A new paradigm: focusing on Work to be Done

Much of what we read about with artificial intelligence, deep learning and robots can present a fear that our jobs are simply going, vanishing fairly soon. Technology, machines and information solutions will take over in this new world of accelerating technology with the concern of “so then, what do we do?

Well, I believe we have a real chance to, at last, celebrate. Yes celebrate, we can finally be liberated! Ever since the industrial revolution, we have been caught up in the productivity and efficiency trap, in the monotony of repeating work.

Today we are on the cusp of changing that.  Can you imagine all those boring, repetitive jobs we are faced with today can be simply handed over to machine intelligence, just happy to do the task at hand? Surely, if we manage this correctly it can release us up, it can enable our ingenuity to thrive. Continue reading


Risk aversion is just making us all feel ordinary

It really depresses me when you hear the remark “actually, in all honesty, we have no appetite for innovation, we are so risk averse.”  Actually it is heard a fair amount if you ask about risk and innovation. This is often never stated in earshot of others within the same organization, it comes in a sudden burst of honesty, perhaps over drinks, and always outside their ‘normal’ working environment.  Sometimes you have a rare exception, especially if you have been called in to help, when someone has just been appointed into the position to simply “do something about innovation, we are dying as an organization”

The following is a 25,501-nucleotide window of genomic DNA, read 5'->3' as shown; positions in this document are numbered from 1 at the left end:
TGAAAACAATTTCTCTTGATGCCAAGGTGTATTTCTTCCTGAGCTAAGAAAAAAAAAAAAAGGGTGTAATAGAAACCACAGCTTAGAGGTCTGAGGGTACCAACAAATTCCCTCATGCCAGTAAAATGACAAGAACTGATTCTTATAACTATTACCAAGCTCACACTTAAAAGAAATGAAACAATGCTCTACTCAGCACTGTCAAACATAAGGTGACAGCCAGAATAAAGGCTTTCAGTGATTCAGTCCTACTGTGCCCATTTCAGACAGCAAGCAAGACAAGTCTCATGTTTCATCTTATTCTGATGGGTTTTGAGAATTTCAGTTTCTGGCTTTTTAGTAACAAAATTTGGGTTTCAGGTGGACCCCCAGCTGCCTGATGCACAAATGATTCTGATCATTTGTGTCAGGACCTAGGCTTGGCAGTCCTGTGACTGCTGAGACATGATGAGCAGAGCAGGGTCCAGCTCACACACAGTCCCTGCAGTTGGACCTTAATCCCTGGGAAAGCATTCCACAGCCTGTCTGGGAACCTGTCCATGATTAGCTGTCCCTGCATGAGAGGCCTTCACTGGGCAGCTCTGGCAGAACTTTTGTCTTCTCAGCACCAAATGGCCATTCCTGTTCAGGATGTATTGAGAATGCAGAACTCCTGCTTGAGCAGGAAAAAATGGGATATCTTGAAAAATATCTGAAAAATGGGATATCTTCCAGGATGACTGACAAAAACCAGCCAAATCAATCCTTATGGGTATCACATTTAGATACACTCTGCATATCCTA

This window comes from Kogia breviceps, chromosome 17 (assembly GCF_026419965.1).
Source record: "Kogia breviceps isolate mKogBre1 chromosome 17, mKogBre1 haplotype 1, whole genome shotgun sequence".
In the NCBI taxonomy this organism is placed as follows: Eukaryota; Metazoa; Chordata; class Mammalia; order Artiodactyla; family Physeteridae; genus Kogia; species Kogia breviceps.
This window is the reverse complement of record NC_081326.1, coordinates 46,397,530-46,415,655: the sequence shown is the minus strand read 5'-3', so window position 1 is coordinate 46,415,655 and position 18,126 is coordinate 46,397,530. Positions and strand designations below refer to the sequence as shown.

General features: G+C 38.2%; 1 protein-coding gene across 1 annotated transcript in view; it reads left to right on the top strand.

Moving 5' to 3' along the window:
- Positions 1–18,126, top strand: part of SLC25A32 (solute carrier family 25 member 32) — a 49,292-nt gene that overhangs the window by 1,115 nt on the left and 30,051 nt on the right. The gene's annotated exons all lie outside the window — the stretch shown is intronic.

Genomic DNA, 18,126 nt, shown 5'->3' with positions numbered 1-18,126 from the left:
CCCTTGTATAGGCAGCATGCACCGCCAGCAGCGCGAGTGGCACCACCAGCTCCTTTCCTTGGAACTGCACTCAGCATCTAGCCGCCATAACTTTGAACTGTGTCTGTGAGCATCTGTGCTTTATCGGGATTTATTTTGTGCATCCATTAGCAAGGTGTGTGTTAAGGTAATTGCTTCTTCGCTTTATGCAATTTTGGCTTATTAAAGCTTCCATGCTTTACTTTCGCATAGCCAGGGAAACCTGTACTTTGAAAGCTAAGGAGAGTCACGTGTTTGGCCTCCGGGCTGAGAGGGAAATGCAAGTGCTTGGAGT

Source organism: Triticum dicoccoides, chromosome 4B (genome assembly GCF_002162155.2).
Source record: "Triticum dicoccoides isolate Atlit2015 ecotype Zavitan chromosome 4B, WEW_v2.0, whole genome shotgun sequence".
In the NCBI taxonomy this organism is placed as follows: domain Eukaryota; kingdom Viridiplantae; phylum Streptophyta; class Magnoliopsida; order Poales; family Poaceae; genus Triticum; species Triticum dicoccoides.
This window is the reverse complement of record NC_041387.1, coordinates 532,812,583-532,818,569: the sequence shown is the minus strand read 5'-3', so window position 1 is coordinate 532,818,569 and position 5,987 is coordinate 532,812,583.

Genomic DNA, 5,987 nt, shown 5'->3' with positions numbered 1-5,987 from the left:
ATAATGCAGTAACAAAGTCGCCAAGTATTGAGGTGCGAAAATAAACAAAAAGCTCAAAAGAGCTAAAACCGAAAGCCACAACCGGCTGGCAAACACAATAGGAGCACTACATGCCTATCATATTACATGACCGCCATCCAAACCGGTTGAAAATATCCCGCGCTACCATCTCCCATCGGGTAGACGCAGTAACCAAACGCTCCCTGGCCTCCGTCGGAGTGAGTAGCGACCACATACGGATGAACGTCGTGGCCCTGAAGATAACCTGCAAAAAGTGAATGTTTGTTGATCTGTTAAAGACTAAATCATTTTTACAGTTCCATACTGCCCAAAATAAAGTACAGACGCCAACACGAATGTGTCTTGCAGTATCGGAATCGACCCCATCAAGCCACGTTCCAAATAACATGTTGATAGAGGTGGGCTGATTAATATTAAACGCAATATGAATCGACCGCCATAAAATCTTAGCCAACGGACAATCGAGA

We all need meaning but we don’t like the risks associated with it

I was reading an excellent article by Teresa Amabile and Steven Kramer on “How leaders kill meaning at work” and they offer the insight about the lack of recognition that everyone within any organization requires as the single most important need,that  is the feeling they are making progress in meaningful work. Managers often undermine the meaningfulness of work to us as individuals; it is too often dismissed or not thought as relevant to the work at hand.

In the article they suggest four traps to avoid and one of them ‘Mediocrity signals’ triggered this blog.  The organization they used as the example within this trap drove new-product innovation into the ground as the top management was so focused on cost savings they no longer were a leader in innovation, they simply became followers. One comment made by an employee was “mediocre work for a mediocre company”, yet it was not previously like that. Risk aversion had become dominating and the organizations leadership was signalling “they were really more comfortable being ordinary”.

How do we arrive at this point of being just ordinary?

Continue reading